Predicting sustainable shark harvests when stock assessments are lacking

Published on 22. March 2018

Predicting sustainable shark harvests when stock assessments are lacking

Corey J A Bradshaw, Thomas A A Prowse, Michael Drew, Bronwyn M Gillanders, Steven C Donnellan, Charlie Huveneers, Handling editor: Anna Kuparinen


Effective fisheries management generally requires reliable data describing the target species’ life-history characteristics, the size of its harvested populations, and overall catch estimates, to set sustainable quotas and management regulations. However, stock assessments are often not available for long-lived marine species such as sharks, making predictions of the long-term population impacts of variable catch rates difficult. Fortunately, stage- or age-structured population models can assist if sufficient information exists to estimate survival and fertility rates. Using data collected from the bronze whaler (Carcharhinus brachyurus) fishery in South Australia as a case study, we estimated survival probabilities from life tables of harvested individuals, as well as calculated natural mortalities based on allometric predictions. Fertility data (litter size, proportion mature) from previous studies allowed us to build a fertility vector. Deterministic matrices built using estimates of life-table data or natural mortality (i.e. harvested-augmented and natural mortality) produced instantaneous rates of change of 0.006 and 0.025, respectively. Assuming an incrementing total catch at multiples of current rates, stochastic simulations suggest the relative rate of population decline starts to become precipitous around 25% beyond current harvest rates. This is supported by a sharp increase in weighted mean age of the population around 25% increase on current catches. If the catch is assumed to be proportional (i.e. a constant proportion of the previous year’s population size), the relative r declines approximately linearly with incrementing harvest beyond the current rate. A global sensitivity analysis based on a Latin-hypercube sampling design of seven parameters revealed that variation in the survival estimates derived from the life tables was by far the dominant (boosted-regression tree relative influence score = 91.14%) determinant of model performance (measured as variation in the long-term average rate of population change r). While current harvest rates therefore appear to be sustainable, we recommend that fisheries-management authorities attempt to sample a broader size range of individuals (especially older animals) and pursue stock assessments. Our models provide a framework for assessing the relative susceptibility of long-lived fishes to harvest pressure when detailed stock data are missing.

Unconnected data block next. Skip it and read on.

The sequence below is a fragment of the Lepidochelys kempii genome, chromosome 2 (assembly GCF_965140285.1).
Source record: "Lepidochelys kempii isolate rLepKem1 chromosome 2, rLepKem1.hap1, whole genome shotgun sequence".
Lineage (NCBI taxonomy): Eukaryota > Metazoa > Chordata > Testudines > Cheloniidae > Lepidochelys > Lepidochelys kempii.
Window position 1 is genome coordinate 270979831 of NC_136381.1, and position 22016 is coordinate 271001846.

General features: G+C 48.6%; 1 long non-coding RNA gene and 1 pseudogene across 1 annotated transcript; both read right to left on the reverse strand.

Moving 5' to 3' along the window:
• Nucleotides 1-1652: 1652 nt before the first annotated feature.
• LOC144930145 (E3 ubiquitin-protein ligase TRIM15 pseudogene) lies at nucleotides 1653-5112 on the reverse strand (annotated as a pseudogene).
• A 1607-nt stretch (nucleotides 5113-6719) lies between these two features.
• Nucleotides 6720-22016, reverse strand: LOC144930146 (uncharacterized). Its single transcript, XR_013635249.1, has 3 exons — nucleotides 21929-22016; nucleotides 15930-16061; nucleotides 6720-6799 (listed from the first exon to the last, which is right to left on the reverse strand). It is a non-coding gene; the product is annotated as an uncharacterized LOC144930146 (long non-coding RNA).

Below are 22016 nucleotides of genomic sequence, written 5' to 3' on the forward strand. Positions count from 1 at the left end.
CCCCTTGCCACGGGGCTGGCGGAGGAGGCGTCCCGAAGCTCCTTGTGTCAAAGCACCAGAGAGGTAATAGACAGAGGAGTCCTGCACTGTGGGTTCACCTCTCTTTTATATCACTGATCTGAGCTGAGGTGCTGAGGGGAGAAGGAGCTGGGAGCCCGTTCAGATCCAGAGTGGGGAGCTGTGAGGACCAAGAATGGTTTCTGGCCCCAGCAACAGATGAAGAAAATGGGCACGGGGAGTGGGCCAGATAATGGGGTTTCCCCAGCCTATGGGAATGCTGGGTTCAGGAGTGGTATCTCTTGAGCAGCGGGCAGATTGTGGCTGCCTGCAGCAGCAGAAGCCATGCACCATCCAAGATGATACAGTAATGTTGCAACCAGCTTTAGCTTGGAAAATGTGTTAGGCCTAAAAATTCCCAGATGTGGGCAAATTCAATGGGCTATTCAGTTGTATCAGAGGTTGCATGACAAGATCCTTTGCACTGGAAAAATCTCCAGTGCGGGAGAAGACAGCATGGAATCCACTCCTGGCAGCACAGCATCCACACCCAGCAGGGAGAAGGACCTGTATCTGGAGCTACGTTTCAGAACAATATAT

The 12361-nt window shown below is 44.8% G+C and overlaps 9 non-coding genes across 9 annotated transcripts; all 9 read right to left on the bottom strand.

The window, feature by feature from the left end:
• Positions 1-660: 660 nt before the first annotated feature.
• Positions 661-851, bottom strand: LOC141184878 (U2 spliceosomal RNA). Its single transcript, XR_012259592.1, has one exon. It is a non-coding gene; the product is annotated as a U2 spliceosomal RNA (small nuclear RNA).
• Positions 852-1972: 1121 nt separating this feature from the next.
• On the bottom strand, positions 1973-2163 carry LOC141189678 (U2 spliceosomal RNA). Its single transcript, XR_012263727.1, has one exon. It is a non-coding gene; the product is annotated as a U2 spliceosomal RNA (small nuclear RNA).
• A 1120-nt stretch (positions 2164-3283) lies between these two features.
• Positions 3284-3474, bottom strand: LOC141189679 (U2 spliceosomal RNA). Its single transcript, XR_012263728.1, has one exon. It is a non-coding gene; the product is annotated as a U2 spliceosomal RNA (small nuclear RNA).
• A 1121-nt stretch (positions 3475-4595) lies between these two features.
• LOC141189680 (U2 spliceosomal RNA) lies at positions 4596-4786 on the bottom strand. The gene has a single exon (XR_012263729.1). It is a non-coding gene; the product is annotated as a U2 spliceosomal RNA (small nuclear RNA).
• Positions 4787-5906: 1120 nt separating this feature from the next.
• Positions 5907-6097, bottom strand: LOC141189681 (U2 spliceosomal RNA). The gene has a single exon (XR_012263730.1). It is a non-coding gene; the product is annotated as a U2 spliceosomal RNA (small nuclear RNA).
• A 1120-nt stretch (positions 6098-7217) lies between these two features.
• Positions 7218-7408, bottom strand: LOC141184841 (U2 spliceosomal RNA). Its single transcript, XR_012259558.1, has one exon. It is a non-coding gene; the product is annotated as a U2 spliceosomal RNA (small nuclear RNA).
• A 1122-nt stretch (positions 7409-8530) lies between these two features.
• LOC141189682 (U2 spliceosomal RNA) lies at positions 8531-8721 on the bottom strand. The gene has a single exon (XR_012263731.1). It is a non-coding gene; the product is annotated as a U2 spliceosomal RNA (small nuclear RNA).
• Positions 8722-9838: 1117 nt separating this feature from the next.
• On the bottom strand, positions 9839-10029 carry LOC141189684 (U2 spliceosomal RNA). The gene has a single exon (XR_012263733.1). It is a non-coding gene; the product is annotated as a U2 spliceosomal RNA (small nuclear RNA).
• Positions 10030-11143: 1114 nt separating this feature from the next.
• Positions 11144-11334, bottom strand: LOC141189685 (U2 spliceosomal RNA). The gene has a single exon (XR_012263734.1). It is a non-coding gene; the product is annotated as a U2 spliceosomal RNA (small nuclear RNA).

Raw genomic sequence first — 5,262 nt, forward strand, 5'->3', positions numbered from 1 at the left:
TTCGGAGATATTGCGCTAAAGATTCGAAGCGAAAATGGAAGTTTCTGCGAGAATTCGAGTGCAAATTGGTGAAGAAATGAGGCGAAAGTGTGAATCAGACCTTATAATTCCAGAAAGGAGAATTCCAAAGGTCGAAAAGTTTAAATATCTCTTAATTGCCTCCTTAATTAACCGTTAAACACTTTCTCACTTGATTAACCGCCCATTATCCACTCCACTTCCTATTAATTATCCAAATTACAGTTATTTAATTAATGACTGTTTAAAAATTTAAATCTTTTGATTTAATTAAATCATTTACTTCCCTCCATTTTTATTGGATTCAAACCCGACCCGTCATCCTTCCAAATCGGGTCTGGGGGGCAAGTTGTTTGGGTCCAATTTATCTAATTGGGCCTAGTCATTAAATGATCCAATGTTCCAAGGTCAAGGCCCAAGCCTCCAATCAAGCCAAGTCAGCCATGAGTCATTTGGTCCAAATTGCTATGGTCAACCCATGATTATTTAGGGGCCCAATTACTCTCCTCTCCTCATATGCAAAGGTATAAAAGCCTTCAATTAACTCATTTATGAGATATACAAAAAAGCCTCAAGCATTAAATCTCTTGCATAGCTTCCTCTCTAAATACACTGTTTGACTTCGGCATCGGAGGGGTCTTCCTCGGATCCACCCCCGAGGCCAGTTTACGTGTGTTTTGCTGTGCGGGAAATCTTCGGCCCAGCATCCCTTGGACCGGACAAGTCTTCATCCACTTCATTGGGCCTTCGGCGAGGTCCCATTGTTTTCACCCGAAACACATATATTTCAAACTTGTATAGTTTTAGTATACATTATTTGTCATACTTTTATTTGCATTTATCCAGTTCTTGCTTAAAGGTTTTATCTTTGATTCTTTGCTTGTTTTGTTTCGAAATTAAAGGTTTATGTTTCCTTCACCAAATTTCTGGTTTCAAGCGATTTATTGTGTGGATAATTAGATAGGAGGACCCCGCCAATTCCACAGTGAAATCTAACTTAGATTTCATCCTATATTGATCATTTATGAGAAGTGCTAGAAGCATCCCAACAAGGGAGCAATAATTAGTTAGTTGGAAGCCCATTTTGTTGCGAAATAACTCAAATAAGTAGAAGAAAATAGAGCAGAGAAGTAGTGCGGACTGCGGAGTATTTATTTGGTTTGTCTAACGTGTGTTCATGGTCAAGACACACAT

ICES Journal of Marine Science, fsy031, doi 10.1093/icesjms/fsy031



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